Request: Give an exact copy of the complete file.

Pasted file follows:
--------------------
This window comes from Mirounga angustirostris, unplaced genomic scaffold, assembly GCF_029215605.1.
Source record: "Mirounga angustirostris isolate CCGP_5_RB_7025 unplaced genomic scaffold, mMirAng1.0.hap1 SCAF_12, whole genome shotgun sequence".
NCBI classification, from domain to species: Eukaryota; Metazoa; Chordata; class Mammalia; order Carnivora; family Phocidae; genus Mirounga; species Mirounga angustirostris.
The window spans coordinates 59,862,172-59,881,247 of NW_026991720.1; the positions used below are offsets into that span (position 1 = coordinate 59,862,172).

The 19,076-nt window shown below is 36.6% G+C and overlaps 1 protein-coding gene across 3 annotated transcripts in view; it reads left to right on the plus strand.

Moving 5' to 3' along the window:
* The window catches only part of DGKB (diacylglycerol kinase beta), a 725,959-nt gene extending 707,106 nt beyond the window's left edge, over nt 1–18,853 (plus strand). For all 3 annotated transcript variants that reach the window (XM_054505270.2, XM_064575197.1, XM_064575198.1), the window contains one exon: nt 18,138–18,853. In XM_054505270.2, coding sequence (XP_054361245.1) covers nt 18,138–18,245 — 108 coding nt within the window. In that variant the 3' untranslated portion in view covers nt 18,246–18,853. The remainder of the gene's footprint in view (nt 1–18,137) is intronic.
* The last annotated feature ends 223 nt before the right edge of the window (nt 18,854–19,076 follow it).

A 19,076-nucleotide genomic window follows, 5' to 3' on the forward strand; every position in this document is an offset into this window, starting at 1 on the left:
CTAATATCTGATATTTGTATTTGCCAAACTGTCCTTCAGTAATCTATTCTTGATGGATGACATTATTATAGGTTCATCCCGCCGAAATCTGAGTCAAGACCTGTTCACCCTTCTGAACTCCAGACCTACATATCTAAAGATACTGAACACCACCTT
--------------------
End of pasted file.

This window comes from Mirounga angustirostris, unplaced genomic scaffold, assembly GCF_029215605.1.
Source record: "Mirounga angustirostris isolate CCGP_5_RB_7025 unplaced genomic scaffold, mMirAng1.0.hap1 SCAF_12, whole genome shotgun sequence".
NCBI classification, from domain to species: Eukaryota; Metazoa; Chordata; class Mammalia; order Carnivora; family Phocidae; genus Mirounga; species Mirounga angustirostris.
The window spans coordinates 59,862,172-59,881,247 of NW_026991720.1; the positions used below are offsets into that span (position 1 = coordinate 59,862,172).

The 19,076-nt window shown below is 36.6% G+C and overlaps 1 protein-coding gene across 3 annotated transcripts in view; it reads left to right on the plus strand.

Moving 5' to 3' along the window:
* The window catches only part of DGKB (diacylglycerol kinase beta), a 725,959-nt gene extending 707,106 nt beyond the window's left edge, over nt 1–18,853 (plus strand). For all 3 annotated transcript variants that reach the window (XM_054505270.2, XM_064575197.1, XM_064575198.1), the window contains one exon: nt 18,138–18,853. In XM_054505270.2, coding sequence (XP_054361245.1) covers nt 18,138–18,245 — 108 coding nt within the window. In that variant the 3' untranslated portion in view covers nt 18,246–18,853. The remainder of the gene's footprint in view (nt 1–18,137) is intronic.
* The last annotated feature ends 223 nt before the right edge of the window (nt 18,854–19,076 follow it).

A 19,076-nucleotide genomic window follows, 5' to 3' on the forward strand; every position in this document is an offset into this window, starting at 1 on the left:
CTAATATCTGATATTTGTATTTGCCAAACTGTCCTTCAGTAATCTATTCTTGATGGATGACATTATTATAGGTTCATCCCGCCGAAATCTGAGTCAAGACCTGTTCACCCTTCTGAACTCCAGACCTACATATCTAAAGATACTGAACACCACCTT